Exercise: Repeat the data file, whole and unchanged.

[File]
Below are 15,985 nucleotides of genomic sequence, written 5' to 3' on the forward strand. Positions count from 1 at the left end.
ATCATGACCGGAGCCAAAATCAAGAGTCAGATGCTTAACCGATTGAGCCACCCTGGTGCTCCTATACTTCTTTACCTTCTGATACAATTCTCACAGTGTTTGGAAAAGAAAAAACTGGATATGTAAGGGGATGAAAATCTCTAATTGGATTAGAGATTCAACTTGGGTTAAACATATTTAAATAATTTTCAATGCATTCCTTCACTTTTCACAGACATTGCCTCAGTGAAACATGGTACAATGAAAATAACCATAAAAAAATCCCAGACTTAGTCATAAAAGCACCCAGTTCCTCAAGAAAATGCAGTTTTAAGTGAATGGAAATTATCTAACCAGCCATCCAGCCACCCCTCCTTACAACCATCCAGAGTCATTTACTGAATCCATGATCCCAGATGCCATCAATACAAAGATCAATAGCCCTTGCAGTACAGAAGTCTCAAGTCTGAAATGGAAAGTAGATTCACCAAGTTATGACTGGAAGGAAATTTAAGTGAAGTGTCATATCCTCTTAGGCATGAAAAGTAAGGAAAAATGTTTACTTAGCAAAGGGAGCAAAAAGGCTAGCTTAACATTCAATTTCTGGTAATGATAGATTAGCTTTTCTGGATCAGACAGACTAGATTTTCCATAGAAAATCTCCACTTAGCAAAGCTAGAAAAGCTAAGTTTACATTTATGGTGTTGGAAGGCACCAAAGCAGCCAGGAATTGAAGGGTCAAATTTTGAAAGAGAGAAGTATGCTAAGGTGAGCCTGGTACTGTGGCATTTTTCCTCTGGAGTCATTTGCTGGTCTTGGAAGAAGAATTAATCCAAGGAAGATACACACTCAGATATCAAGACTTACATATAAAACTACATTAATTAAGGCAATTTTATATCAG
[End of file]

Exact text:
Below are 15,985 nucleotides of genomic sequence, written 5' to 3' on the forward strand. Positions count from 1 at the left end.
ATCATGACCGGAGCCAAAATCAAGAGTCAGATGCTTAACCGATTGAGCCACCCTGGTGCTCCTATACTTCTTTACCTTCTGATACAATTCTCACAGTGTTTGGAAAAGAAAAAACTGGATATGTAAGGGGATGAAAATCTCTAATTGGATTAGAGATTCAACTTGGGTTAAACATATTTAAATAATTTTCAATGCATTCCTTCACTTTTCACAGACATTGCCTCAGTGAAACATGGTACAATGAAAATAACCATAAAAAAATCCCAGACTTAGTCATAAAAGCACCCAGTTCCTCAAGAAAATGCAGTTTTAAGTGAATGGAAATTATCTAACCAGCCATCCAGCCACCCCTCCTTACAACCATCCAGAGTCATTTACTGAATCCATGATCCCAGATGCCATCAATACAAAGATCAATAGCCCTTGCAGTACAGAAGTCTCAAGTCTGAAATGGAAAGTAGATTCACCAAGTTATGACTGGAAGGAAATTTAAGTGAAGTGTCATATCCTCTTAGGCATGAAAAGTAAGGAAAAATGTTTACTTAGCAAAGGGAGCAAAAAGGCTAGCTTAACATTCAATTTCTGGTAATGATAGATTAGCTTTTCTGGATCAGACAGACTAGATTTTCCATAGAAAATCTCCACTTAGCAAAGCTAGAAAAGCTAAGTTTACATTTATGGTGTTGGAAGGCACCAAAGCAGCCAGGAATTGAAGGGTCAAATTTTGAAAGAGAGAAGTATGCTAAGGTGAGCCTGGTACTGTGGCATTTTTCCTCTGGAGTCATTTGCTGGTCTTGGAAGAAGAATTAATCCAAGGAAGATACACACTCAGATATCAAGACTTACATATAAAACTACATTAATTAAGGCAATTTTATATCAG